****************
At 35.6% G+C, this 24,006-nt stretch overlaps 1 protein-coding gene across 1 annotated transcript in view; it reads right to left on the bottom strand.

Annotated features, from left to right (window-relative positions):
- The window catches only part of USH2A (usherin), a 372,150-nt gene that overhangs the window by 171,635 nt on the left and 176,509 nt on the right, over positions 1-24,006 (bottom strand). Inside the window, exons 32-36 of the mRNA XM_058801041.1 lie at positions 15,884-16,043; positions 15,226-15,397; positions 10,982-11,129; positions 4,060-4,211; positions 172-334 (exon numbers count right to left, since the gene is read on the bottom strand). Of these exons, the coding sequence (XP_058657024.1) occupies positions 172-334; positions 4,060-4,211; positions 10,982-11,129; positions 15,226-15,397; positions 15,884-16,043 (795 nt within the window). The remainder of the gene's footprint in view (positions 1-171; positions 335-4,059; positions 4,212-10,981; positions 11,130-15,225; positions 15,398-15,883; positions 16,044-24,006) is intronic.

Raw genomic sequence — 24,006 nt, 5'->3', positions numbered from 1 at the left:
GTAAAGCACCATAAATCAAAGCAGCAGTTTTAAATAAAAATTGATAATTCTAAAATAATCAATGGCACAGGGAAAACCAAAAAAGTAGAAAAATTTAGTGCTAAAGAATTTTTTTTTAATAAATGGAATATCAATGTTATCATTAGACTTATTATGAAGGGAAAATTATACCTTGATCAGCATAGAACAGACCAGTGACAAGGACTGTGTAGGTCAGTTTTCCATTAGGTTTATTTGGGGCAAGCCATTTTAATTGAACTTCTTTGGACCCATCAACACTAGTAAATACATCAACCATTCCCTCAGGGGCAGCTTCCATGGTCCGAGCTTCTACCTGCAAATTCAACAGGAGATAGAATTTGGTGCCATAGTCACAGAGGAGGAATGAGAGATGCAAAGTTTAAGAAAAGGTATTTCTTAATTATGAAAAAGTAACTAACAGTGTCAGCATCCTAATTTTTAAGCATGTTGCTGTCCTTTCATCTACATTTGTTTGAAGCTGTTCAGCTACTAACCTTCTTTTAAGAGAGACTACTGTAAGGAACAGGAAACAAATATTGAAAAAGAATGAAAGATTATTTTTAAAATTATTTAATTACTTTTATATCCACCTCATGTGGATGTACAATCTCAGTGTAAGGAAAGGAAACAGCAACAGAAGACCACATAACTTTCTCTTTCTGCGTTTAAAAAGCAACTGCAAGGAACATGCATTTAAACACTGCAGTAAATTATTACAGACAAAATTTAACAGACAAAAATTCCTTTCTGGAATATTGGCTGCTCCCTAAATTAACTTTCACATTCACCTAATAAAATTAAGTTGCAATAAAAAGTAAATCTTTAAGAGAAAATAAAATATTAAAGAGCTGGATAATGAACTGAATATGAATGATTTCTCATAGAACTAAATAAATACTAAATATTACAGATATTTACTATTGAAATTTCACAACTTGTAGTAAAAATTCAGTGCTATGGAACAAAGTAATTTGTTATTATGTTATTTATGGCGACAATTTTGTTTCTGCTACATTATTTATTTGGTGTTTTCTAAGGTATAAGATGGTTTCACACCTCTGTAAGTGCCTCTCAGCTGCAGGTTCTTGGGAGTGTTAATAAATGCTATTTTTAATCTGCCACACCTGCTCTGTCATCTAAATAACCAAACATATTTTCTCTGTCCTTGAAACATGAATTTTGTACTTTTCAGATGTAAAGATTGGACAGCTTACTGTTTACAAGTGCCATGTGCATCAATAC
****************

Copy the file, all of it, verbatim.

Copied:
At 35.6% G+C, this 24,006-nt stretch overlaps 1 protein-coding gene across 1 annotated transcript in view; it reads right to left on the bottom strand.

Annotated features, from left to right (window-relative positions):
- The window catches only part of USH2A (usherin), a 372,150-nt gene that overhangs the window by 171,635 nt on the left and 176,509 nt on the right, over positions 1-24,006 (bottom strand). Inside the window, exons 32-36 of the mRNA XM_058801041.1 lie at positions 15,884-16,043; positions 15,226-15,397; positions 10,982-11,129; positions 4,060-4,211; positions 172-334 (exon numbers count right to left, since the gene is read on the bottom strand). Of these exons, the coding sequence (XP_058657024.1) occupies positions 172-334; positions 4,060-4,211; positions 10,982-11,129; positions 15,226-15,397; positions 15,884-16,043 (795 nt within the window). The remainder of the gene's footprint in view (positions 1-171; positions 335-4,059; positions 4,212-10,981; positions 11,130-15,225; positions 15,398-15,883; positions 16,044-24,006) is intronic.

Raw genomic sequence — 24,006 nt, 5'->3', positions numbered from 1 at the left:
GTAAAGCACCATAAATCAAAGCAGCAGTTTTAAATAAAAATTGATAATTCTAAAATAATCAATGGCACAGGGAAAACCAAAAAAGTAGAAAAATTTAGTGCTAAAGAATTTTTTTTTAATAAATGGAATATCAATGTTATCATTAGACTTATTATGAAGGGAAAATTATACCTTGATCAGCATAGAACAGACCAGTGACAAGGACTGTGTAGGTCAGTTTTCCATTAGGTTTATTTGGGGCAAGCCATTTTAATTGAACTTCTTTGGACCCATCAACACTAGTAAATACATCAACCATTCCCTCAGGGGCAGCTTCCATGGTCCGAGCTTCTACCTGCAAATTCAACAGGAGATAGAATTTGGTGCCATAGTCACAGAGGAGGAATGAGAGATGCAAAGTTTAAGAAAAGGTATTTCTTAATTATGAAAAAGTAACTAACAGTGTCAGCATCCTAATTTTTAAGCATGTTGCTGTCCTTTCATCTACATTTGTTTGAAGCTGTTCAGCTACTAACCTTCTTTTAAGAGAGACTACTGTAAGGAACAGGAAACAAATATTGAAAAAGAATGAAAGATTATTTTTAAAATTATTTAATTACTTTTATATCCACCTCATGTGGATGTACAATCTCAGTGTAAGGAAAGGAAACAGCAACAGAAGACCACATAACTTTCTCTTTCTGCGTTTAAAAAGCAACTGCAAGGAACATGCATTTAAACACTGCAGTAAATTATTACAGACAAAATTTAACAGACAAAAATTCCTTTCTGGAATATTGGCTGCTCCCTAAATTAACTTTCACATTCACCTAATAAAATTAAGTTGCAATAAAAAGTAAATCTTTAAGAGAAAATAAAATATTAAAGAGCTGGATAATGAACTGAATATGAATGATTTCTCATAGAACTAAATAAATACTAAATATTACAGATATTTACTATTGAAATTTCACAACTTGTAGTAAAAATTCAGTGCTATGGAACAAAGTAATTTGTTATTATGTTATTTATGGCGACAATTTTGTTTCTGCTACATTATTTATTTGGTGTTTTCTAAGGTATAAGATGGTTTCACACCTCTGTAAGTGCCTCTCAGCTGCAGGTTCTTGGGAGTGTTAATAAATGCTATTTTTAATCTGCCACACCTGCTCTGTCATCTAAATAACCAAACATATTTTCTCTGTCCTTGAAACATGAATTTTGTACTTTTCAGATGTAAAGATTGGACAGCTTACTGTTTACAAGTGCCATGTGCATCAATAC